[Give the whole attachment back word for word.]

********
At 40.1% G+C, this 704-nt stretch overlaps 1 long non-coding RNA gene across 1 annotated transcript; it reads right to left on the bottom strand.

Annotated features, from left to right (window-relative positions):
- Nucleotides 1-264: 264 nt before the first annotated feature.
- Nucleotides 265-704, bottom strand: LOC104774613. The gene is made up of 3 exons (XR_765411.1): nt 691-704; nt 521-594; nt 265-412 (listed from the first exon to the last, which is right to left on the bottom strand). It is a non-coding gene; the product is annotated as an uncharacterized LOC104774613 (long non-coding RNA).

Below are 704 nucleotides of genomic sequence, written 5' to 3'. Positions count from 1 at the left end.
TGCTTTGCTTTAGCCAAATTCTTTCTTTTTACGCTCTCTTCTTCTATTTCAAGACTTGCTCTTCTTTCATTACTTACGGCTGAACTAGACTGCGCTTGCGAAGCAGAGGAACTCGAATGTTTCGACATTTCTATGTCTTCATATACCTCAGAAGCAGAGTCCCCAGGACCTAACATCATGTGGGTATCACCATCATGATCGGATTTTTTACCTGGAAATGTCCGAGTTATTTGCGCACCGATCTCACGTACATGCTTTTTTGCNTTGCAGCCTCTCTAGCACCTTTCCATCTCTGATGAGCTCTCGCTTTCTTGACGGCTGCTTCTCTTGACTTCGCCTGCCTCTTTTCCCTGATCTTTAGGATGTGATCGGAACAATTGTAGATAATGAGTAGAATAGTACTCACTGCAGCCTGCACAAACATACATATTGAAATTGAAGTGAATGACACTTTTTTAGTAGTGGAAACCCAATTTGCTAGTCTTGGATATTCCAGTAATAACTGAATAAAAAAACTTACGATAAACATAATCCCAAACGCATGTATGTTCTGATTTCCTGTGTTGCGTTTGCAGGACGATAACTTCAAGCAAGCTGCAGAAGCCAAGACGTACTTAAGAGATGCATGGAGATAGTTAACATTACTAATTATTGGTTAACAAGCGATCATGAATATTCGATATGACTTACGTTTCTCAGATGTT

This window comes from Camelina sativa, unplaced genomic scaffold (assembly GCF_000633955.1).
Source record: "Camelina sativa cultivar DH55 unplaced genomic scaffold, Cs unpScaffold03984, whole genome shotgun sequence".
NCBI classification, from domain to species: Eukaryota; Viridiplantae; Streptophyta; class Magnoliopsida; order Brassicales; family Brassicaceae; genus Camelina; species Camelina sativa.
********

At 40.1% G+C, this 704-nt stretch overlaps 1 long non-coding RNA gene across 1 annotated transcript; it reads right to left on the bottom strand.

Annotated features, from left to right (window-relative positions):
- Nucleotides 1-264: 264 nt before the first annotated feature.
- Nucleotides 265-704, bottom strand: LOC104774613. The gene is made up of 3 exons (XR_765411.1): nt 691-704; nt 521-594; nt 265-412 (listed from the first exon to the last, which is right to left on the bottom strand). It is a non-coding gene; the product is annotated as an uncharacterized LOC104774613 (long non-coding RNA).

Below are 704 nucleotides of genomic sequence, written 5' to 3'. Positions count from 1 at the left end.
TGCTTTGCTTTAGCCAAATTCTTTCTTTTTACGCTCTCTTCTTCTATTTCAAGACTTGCTCTTCTTTCATTACTTACGGCTGAACTAGACTGCGCTTGCGAAGCAGAGGAACTCGAATGTTTCGACATTTCTATGTCTTCATATACCTCAGAAGCAGAGTCCCCAGGACCTAACATCATGTGGGTATCACCATCATGATCGGATTTTTTACCTGGAAATGTCCGAGTTATTTGCGCACCGATCTCACGTACATGCTTTTTTGCNTTGCAGCCTCTCTAGCACCTTTCCATCTCTGATGAGCTCTCGCTTTCTTGACGGCTGCTTCTCTTGACTTCGCCTGCCTCTTTTCCCTGATCTTTAGGATGTGATCGGAACAATTGTAGATAATGAGTAGAATAGTACTCACTGCAGCCTGCACAAACATACATATTGAAATTGAAGTGAATGACACTTTTTTAGTAGTGGAAACCCAATTTGCTAGTCTTGGATATTCCAGTAATAACTGAATAAAAAAACTTACGATAAACATAATCCCAAACGCATGTATGTTCTGATTTCCTGTGTTGCGTTTGCAGGACGATAACTTCAAGCAAGCTGCAGAAGCCAAGACGTACTTAAGAGATGCATGGAGATAGTTAACATTACTAATTATTGGTTAACAAGCGATCATGAATATTCGATATGACTTACGTTTCTCAGATGTT

This window comes from Camelina sativa, unplaced genomic scaffold (assembly GCF_000633955.1).
Source record: "Camelina sativa cultivar DH55 unplaced genomic scaffold, Cs unpScaffold03984, whole genome shotgun sequence".
NCBI classification, from domain to species: Eukaryota; Viridiplantae; Streptophyta; class Magnoliopsida; order Brassicales; family Brassicaceae; genus Camelina; species Camelina sativa.